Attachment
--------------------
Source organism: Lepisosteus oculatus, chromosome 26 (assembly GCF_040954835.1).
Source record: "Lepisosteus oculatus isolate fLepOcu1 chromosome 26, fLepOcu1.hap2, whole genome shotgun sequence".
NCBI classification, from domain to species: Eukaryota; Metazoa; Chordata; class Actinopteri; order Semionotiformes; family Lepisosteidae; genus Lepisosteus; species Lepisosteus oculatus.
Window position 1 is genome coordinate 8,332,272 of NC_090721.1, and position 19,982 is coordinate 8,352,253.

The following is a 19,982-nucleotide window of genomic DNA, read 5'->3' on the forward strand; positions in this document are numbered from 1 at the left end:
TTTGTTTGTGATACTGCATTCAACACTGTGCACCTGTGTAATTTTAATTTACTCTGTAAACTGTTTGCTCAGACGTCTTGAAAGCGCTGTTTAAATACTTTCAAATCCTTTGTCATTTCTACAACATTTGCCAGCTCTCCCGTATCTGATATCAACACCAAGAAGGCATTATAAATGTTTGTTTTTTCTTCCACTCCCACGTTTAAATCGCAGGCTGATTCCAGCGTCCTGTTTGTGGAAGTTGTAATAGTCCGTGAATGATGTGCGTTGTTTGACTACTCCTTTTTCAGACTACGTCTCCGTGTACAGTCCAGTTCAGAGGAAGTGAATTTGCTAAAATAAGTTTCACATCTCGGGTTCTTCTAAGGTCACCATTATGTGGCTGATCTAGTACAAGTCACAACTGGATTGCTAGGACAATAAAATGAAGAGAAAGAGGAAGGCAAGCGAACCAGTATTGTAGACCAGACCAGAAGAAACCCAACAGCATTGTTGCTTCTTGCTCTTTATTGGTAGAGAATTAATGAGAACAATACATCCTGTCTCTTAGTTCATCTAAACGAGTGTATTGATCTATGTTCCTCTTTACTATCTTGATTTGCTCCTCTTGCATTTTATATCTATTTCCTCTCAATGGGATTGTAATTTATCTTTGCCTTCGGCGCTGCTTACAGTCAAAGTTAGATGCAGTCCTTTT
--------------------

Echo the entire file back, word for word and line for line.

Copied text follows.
Source organism: Lepisosteus oculatus, chromosome 26 (assembly GCF_040954835.1).
Source record: "Lepisosteus oculatus isolate fLepOcu1 chromosome 26, fLepOcu1.hap2, whole genome shotgun sequence".
NCBI classification, from domain to species: Eukaryota; Metazoa; Chordata; class Actinopteri; order Semionotiformes; family Lepisosteidae; genus Lepisosteus; species Lepisosteus oculatus.
Window position 1 is genome coordinate 8,332,272 of NC_090721.1, and position 19,982 is coordinate 8,352,253.

The following is a 19,982-nucleotide window of genomic DNA, read 5'->3' on the forward strand; positions in this document are numbered from 1 at the left end:
TTTGTTTGTGATACTGCATTCAACACTGTGCACCTGTGTAATTTTAATTTACTCTGTAAACTGTTTGCTCAGACGTCTTGAAAGCGCTGTTTAAATACTTTCAAATCCTTTGTCATTTCTACAACATTTGCCAGCTCTCCCGTATCTGATATCAACACCAAGAAGGCATTATAAATGTTTGTTTTTTCTTCCACTCCCACGTTTAAATCGCAGGCTGATTCCAGCGTCCTGTTTGTGGAAGTTGTAATAGTCCGTGAATGATGTGCGTTGTTTGACTACTCCTTTTTCAGACTACGTCTCCGTGTACAGTCCAGTTCAGAGGAAGTGAATTTGCTAAAATAAGTTTCACATCTCGGGTTCTTCTAAGGTCACCATTATGTGGCTGATCTAGTACAAGTCACAACTGGATTGCTAGGACAATAAAATGAAGAGAAAGAGGAAGGCAAGCGAACCAGTATTGTAGACCAGACCAGAAGAAACCCAACAGCATTGTTGCTTCTTGCTCTTTATTGGTAGAGAATTAATGAGAACAATACATCCTGTCTCTTAGTTCATCTAAACGAGTGTATTGATCTATGTTCCTCTTTACTATCTTGATTTGCTCCTCTTGCATTTTATATCTATTTCCTCTCAATGGGATTGTAATTTATCTTTGCCTTCGGCGCTGCTTACAGTCAAAGTTAGATGCAGTCCTTTT